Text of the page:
News for Greens

In 1959, a white journalist traveled the Deep South posing as a black man. The conditions horrified him.

Posted by in Rights

In 1959, Texas journalist John Howard Griffin darkened his skin and lived for six weeks as a black man in the segregated South. In this week’s episode of the Futility Closet podcast we’ll describe his harrowing story and what it showed about the true state of race relations in America. John Howard Griffin (June 16, 1920 – September 9, 1980) was an American journalist and author, much of whose writing was about racial equality. He is best known for darkening his skin and journeying through Louisiana, Mississippi, Alabama, and Georgia to experience segregation in the Deep South in 1959. He wrote…read more

Black Exhaustion

Posted by in Commentary, Rights

By Pilot Viruet – Matter When we were children, my older brother and I looked nearly identical. So identical, in fact, that I sometimes successfully convinced strangers that we were twins, despite the two-year age difference. We wore similar boys’ clothes: baggy jeans, oversized T-shirts boasting our favorite hip-hop artists, construction boots, and camouflage jackets from our military father. I wore my hair in thick cornrow braids, typically underneath a baseball cap. I was often mistaken for a little boy and, because I’ve always been an androgynous tomboy who wanted to…read more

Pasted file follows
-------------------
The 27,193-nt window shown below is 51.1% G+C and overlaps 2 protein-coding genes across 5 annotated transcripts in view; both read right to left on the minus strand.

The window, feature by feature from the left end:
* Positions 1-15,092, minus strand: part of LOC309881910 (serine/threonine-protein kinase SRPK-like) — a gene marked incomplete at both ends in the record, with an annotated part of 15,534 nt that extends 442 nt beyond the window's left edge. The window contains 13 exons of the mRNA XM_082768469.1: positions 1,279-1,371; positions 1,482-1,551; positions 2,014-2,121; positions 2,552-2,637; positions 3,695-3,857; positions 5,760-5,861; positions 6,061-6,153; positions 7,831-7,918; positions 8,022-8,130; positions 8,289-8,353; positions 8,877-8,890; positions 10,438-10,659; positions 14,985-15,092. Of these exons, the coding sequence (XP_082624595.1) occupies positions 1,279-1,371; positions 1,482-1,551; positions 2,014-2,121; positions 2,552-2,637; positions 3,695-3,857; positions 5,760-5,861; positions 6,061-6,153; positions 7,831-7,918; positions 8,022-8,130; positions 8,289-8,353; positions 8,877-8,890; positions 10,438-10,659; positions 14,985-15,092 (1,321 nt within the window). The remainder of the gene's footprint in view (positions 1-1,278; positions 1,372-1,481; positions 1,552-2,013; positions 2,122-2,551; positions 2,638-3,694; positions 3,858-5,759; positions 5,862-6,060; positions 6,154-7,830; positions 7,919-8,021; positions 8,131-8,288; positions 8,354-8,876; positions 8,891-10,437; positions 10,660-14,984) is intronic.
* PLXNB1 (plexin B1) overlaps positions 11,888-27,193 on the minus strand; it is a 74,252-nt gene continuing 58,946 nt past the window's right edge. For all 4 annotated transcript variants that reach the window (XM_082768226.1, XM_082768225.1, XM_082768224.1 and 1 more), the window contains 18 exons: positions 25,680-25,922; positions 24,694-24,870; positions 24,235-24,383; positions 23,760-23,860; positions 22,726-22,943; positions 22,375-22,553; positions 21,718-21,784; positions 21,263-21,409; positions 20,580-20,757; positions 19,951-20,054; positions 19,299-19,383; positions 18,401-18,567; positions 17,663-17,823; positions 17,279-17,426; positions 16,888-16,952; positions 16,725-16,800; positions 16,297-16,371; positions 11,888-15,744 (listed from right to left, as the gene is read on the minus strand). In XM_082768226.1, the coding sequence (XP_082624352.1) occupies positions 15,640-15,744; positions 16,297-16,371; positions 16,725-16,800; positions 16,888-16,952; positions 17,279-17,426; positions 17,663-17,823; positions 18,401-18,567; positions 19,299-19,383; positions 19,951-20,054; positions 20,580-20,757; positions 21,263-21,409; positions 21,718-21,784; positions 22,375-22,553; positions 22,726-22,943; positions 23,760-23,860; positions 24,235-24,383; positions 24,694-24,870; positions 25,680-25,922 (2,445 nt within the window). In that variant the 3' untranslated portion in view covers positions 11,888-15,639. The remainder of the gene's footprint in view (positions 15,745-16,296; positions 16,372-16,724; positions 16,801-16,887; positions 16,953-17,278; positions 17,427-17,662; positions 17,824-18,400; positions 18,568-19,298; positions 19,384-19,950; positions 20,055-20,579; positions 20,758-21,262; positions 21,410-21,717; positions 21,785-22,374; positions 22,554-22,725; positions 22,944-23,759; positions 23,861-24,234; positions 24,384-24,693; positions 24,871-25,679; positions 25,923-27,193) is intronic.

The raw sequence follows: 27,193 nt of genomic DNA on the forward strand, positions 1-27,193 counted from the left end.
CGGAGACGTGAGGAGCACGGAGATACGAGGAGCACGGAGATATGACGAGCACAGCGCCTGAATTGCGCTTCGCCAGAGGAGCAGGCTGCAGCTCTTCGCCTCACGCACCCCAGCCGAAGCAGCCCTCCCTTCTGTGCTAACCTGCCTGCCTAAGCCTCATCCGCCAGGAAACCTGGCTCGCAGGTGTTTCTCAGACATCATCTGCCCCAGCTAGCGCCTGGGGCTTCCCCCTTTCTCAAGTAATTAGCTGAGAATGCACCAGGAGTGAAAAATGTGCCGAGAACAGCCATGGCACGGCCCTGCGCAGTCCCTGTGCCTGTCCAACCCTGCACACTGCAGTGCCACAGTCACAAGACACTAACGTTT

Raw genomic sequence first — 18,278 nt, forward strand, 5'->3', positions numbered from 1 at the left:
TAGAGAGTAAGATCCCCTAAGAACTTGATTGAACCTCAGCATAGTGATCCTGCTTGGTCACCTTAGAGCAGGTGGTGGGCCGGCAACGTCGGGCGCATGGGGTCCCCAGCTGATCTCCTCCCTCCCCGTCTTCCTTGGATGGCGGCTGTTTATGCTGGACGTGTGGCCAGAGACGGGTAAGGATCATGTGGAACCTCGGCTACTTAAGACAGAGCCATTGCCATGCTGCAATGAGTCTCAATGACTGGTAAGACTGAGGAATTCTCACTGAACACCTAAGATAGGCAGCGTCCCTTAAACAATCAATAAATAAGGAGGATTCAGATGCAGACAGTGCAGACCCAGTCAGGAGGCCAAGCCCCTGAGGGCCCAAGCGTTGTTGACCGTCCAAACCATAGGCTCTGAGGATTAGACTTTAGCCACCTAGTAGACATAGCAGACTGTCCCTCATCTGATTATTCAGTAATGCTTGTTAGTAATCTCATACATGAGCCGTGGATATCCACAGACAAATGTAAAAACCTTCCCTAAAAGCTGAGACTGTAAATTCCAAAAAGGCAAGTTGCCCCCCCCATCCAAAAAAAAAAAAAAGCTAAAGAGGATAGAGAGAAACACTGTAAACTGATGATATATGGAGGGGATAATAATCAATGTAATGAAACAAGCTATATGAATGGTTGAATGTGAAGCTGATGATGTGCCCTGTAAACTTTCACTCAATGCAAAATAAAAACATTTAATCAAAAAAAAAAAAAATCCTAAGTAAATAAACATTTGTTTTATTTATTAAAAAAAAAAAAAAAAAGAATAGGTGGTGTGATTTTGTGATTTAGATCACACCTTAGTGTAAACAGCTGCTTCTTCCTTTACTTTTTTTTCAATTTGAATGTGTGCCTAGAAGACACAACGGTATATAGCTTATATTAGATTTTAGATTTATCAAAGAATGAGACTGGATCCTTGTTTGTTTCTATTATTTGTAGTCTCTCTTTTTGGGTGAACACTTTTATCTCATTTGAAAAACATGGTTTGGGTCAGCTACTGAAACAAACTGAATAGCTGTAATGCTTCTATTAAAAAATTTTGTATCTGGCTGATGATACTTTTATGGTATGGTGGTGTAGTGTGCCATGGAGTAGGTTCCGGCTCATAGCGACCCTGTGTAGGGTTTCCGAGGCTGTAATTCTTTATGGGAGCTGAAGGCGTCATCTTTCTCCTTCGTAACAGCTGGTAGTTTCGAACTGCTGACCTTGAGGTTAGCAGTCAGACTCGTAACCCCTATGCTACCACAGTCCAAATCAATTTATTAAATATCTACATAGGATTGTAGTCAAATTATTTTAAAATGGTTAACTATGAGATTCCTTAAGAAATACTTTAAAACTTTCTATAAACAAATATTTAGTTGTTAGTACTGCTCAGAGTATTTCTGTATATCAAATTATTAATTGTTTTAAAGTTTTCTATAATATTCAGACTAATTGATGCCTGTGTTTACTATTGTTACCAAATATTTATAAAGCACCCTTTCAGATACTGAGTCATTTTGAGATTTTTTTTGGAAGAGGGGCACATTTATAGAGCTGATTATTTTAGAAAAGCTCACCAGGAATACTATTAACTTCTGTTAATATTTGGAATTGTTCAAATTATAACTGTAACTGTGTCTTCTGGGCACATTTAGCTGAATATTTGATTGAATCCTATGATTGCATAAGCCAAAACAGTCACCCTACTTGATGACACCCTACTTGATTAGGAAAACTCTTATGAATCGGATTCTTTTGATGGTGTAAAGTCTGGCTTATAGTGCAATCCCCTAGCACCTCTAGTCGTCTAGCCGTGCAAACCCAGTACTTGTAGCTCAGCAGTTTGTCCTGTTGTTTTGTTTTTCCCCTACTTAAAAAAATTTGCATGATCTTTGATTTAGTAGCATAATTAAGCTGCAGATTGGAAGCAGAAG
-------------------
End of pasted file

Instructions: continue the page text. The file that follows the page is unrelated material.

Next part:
Repetitive Motion Disorder: Black Reality and White Denial in America

Posted by in Commentary, rights, Violence

By Tim Wise I suppose there is no longer much point in debating the facts surrounding the shooting of Michael Brown. First, because Officer Darren Wilson has been cleared by a grand jury, and even the collective brilliance of a thousand bloggers pointing out the glaring inconsistencies in his version of events that August day won’t result in a different outcome. And second, because Wilson’s guilt or innocence was always somewhat secondary to the larger issue: namely, the issue of this gigantic national inkblot staring us in the face, and what…read more